After attending the funeral of John Sherling, one of his two best boyhood friends, Meador realized that the story of his youth in Greenville, Alabama, might be interesting to his descendants, and to general readers. Growing up, he says, he was unaware that some of the people he knew—cross-dressing Juan Carlos, intellectually challenged “Frog,” mother-daughter prostitute team Louise and Pearl, fearless prankster Leon, and his two best friends, Sherling and Charles Chambliss—would be unique characters anywhere, let alone in tiny Greenville, where people were categorized by religion, gas brand preference and men’s-club membership. Some aspects of Greenville life, however, were not at all unique for a Southern town, including the acceptance of racial segregation and the contrast between city and country life. Meador tells the unvarnished truth about his adolescence; he doesn’t try to inflict 21st century sensibilities on his youth, nor does he attempt to prove that his beliefs were significantly different from those of other Alabamians of the time. His younger self’s burgeoning teenage libido also receives extensive attention. At times, however, the book’s remembrances seem emotionally detached, whether due to the passage of years or a deliberate choice. For example, the book mentions the loss of the author’s mother to colon cancer merely as background to other stories, and as the reason he and his father began taking meals at Mrs. Riley’s boardinghouse, when her death was likely a huge, watershed moment in the family’s life. To his credit, however, Meador resists giving in to the nostalgic conceit that life was better when he was young.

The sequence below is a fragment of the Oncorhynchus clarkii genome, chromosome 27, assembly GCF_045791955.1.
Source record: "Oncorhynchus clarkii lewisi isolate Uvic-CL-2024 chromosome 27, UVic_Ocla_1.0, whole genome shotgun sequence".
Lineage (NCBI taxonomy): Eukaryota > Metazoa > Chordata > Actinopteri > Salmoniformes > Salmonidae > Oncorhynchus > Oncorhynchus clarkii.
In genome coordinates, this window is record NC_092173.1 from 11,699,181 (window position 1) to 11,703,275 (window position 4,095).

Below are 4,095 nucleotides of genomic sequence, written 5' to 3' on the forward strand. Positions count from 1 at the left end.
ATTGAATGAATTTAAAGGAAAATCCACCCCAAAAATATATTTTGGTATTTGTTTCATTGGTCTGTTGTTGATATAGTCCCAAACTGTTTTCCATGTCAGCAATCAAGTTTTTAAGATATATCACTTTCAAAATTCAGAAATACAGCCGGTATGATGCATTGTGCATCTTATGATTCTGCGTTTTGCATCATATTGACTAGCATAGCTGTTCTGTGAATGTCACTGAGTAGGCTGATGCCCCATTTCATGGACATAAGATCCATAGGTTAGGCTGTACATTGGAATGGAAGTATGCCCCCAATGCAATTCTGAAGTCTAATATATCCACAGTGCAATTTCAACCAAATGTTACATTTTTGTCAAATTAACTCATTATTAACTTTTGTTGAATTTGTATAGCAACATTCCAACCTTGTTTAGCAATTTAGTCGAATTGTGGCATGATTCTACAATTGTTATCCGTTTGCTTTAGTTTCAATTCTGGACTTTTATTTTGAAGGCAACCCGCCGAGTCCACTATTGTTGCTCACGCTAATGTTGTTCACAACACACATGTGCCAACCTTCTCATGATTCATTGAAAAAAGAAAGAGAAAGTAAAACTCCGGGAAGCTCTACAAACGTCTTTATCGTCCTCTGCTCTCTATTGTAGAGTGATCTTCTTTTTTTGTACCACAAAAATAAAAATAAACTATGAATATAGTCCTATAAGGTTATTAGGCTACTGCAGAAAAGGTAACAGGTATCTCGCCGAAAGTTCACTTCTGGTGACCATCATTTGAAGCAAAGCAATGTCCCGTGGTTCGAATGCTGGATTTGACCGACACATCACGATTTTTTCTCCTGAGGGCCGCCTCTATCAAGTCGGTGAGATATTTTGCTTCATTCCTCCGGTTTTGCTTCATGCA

A solid, if not emotionally insightful, memoir for fans of stories of the American South, the Great Depression and the homefront of World War II.